Clotaire Rapaille believes all purchasing decisions lie beyond conscious thinking and emotion and reside at a primal core. He helps Fortune 500 companies discover “the code” (i.e. unconscious associations for their products) that will help them increase sales.
In this interview, he talks about the limits of traditional market research.
They are too cortex, which means that they think too much, and then they ask people to think and to tell them what they think. Now, my experience is that most of the time, people have no idea why they’re doing what they’re doing. They have no idea, so they’re going to try to make up something that makes sense. Why do you need a Hummer to go shopping? “Well, you see, because in case there is a snowstorm.” No. Why [do] you buy four wheel drive? “Well, you know, in case I need to go off-road.” Well, you live in Manhattan; why do you need four wheel drive in Manhattan? “Well, you know, sometime[s] I go out, and I go—” You don’t need to be a rocket scientist to understand that this is disconnected. This is nothing to do with what the real reason is for people to do what they do. So there are many limits in traditional market research.
Rapille argues that for communication to succeed it has to speak to someone’s inner reptile. “We’re cheaper” doesn’t connect with people in a lasting way. You have to go deeper than that. Plus, when you offer a deeper connection, it’s harder for someone else to come along and copy your success.
It’s absolutely crucial for anybody in communication…to understand what I call the reptilian hot button. If you don’t have a reptilian hot button, then you have to deal with the cortex; you have to work on price issues and stuff like that.
In the kind of communication I’m developing and using, with 50 of the Fortune 100 companies who are my clients, almost full time, it is not enough to give a cortex message. “Buy my product because it’s 10 percent cheaper”: That’s cortex. Well, if the other is 15 percent cheaper, I move to the others. You don’t buy loyalty with percentages. That is key. It’s not a question of numbers; it’s the first reptilian reaction…
Everything has to be on code. Everything you do should reinforce the code; not just the packaging or the communication should be on code. The leaflet, the brochures, everything should be on code. And if you are the first one to position yourself like that, knowing all the different aspects, you have a competitive edge. They might try to copy, but they don’t know the formula; they don’t know the code behind it.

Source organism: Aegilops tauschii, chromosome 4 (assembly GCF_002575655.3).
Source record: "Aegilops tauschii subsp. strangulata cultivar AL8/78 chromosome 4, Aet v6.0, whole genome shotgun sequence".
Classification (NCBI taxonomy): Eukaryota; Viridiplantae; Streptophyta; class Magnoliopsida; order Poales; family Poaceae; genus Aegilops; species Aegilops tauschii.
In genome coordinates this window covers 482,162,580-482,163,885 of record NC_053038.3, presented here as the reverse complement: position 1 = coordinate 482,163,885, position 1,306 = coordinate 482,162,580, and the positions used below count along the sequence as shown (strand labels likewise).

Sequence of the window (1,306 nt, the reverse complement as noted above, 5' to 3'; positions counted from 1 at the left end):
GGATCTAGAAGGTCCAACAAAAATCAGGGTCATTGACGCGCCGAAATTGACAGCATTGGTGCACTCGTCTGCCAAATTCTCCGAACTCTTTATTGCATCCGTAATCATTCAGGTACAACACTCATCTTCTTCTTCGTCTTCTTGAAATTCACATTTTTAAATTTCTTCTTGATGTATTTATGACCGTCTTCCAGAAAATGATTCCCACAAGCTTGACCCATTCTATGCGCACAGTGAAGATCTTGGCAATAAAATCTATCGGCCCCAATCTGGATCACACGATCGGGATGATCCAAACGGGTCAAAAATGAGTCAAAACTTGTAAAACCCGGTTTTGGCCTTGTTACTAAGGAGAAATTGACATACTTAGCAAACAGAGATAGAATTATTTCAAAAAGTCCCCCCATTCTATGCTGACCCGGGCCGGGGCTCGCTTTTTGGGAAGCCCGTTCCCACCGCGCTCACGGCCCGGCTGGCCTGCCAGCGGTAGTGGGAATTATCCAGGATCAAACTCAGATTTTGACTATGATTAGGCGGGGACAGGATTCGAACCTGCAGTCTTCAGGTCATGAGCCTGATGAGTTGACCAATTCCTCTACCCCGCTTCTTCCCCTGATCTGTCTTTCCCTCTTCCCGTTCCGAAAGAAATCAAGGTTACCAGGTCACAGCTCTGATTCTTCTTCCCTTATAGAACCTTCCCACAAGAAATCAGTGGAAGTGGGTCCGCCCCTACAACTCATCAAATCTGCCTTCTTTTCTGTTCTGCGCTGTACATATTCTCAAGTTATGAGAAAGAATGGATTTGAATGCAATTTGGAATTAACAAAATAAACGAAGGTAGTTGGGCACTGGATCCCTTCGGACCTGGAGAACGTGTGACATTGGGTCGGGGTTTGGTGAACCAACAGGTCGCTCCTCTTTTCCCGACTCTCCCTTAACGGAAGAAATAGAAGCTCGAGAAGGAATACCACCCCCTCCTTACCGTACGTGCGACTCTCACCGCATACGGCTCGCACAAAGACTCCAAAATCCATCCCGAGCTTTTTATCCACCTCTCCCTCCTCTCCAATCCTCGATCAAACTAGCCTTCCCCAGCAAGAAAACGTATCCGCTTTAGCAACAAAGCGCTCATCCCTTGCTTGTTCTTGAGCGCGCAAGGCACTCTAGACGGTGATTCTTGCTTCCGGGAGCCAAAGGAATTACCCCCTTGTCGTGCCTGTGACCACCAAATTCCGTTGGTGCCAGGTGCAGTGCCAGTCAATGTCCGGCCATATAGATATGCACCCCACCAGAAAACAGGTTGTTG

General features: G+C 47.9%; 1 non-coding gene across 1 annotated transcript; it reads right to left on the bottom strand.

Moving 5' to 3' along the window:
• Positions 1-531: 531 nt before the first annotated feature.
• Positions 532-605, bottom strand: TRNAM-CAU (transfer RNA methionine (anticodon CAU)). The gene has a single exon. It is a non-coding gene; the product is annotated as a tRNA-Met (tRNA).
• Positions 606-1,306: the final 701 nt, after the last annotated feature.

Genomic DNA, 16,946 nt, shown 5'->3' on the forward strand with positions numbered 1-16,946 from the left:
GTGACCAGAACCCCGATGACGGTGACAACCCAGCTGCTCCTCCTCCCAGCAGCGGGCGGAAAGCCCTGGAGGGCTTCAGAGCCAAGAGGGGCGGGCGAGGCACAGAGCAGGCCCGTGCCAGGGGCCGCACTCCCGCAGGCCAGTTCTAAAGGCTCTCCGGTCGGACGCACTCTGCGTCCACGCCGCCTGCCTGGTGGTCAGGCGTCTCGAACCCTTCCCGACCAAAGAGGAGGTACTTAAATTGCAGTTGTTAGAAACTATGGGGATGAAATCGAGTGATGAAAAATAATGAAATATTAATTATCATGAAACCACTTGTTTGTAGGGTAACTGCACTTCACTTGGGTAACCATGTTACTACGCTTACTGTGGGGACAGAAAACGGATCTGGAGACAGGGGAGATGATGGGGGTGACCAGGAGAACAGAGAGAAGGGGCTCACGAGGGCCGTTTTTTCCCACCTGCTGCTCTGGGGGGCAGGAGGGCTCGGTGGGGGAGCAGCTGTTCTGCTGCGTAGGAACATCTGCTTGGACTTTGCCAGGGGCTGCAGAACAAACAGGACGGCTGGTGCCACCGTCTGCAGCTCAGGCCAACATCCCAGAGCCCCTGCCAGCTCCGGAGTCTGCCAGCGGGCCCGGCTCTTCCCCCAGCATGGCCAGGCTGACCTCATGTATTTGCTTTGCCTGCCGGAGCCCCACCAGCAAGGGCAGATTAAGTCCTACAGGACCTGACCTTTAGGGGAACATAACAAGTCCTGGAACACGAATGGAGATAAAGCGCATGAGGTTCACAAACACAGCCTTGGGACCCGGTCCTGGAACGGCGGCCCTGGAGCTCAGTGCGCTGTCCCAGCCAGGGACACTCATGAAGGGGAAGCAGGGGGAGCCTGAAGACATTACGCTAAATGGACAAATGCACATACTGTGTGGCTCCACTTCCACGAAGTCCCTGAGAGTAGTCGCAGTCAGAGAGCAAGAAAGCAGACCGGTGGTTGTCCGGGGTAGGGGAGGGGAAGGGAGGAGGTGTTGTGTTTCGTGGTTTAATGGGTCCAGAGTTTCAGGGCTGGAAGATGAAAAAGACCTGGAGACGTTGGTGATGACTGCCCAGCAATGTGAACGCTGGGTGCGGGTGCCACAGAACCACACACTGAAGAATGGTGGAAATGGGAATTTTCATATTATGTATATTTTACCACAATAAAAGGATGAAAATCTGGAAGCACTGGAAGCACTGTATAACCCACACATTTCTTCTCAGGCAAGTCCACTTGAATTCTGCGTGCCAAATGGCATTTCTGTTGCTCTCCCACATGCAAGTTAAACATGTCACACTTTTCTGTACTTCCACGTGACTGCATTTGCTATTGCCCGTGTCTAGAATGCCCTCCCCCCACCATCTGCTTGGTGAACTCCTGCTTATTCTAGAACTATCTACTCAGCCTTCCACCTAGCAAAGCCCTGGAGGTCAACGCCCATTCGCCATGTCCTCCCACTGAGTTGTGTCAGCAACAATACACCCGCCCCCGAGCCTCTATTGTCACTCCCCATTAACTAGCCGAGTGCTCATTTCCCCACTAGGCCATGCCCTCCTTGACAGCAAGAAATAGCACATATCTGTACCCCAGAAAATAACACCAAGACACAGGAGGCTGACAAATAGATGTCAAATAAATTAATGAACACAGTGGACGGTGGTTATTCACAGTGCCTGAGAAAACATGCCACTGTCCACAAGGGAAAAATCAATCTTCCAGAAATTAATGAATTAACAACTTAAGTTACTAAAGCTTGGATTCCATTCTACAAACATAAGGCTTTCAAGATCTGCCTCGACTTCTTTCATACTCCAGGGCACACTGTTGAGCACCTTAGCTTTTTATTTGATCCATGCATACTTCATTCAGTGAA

Examples of products that are on code after the jump.
The PT Cruiser is a reptilian product…
The PT Cruiser is a car [that] when people see it, they say, “Wow, I want it.” Some people hate it; we don’t care. There is enough people that say, “Wow, I want it,” to make a big success. And then when we tested that, and we say, “How much will you pay for this kind of car?,” people say, “Oh, we’ll pay $15,000 or $35,000.” You know that when you have a product where people say $15,000 or $35,000, the price is irrelevant.
What is it that make[s] the PT Cruiser a reptilian car? First, the car has a strong identity. What people told us is that “We’re tired of these cars that have no identity. I have good quality, good gas mileage, good everything else, but when I see the car from a distance, I have to wait till the car gets close to know what it is, and I have to read the name.” When you go to see your mother, she doesn’t need to read your name to know who you are, you see? We want this reptilian connection. And so this notion of identity, absolutely key, was very reptilian for a car.
Nextel and Hummer…
The Nextel campaign, “I do, therefore I am.” Right, bingo. This is not “I think, therefore I am.” And the campaign for the Hummer—the Hummer is a car with a strong identity. It’s a car in a uniform. I told them, put four stars on the shoulder of the Hummer, you will sell better. If you look at the campaign, brilliant. I have no credit for it, just so you know, but brilliant. They say, “You give us the money, we give you the car, nobody gets hurt.” I love it! It’s like the mafia speaking to you. For women, they say it’s a new way to scare men. Wow. And women love the Hummer. They’re not telling you, “Buy a Hummer because you get better gas mileage.” You don’t. This is cortex things. They address your reptilian brain.
I don’t know if you remember this commercial, but it was really on code. You have a young guy coming from the Army in a uniform. Mother is upstairs asleep. He goes directly to the kitchen, “Psssst,” open the coffee, and the smell—you know, because we designed the packaging to make sure that you smelled it right away. He prepares coffee; coffee goes up; the smell goes upstairs; the mother is asleep; she wakes up; she smiles. And we know the word she is going to say, because the code for aroma is “home.” So she is going to say, “Oh, he is home.” She rushed down the stairs, hugged the boy. I mean, we tested it. At P&G they test everything 400 times. People were crying. Why? Because we got the logic of emotion right.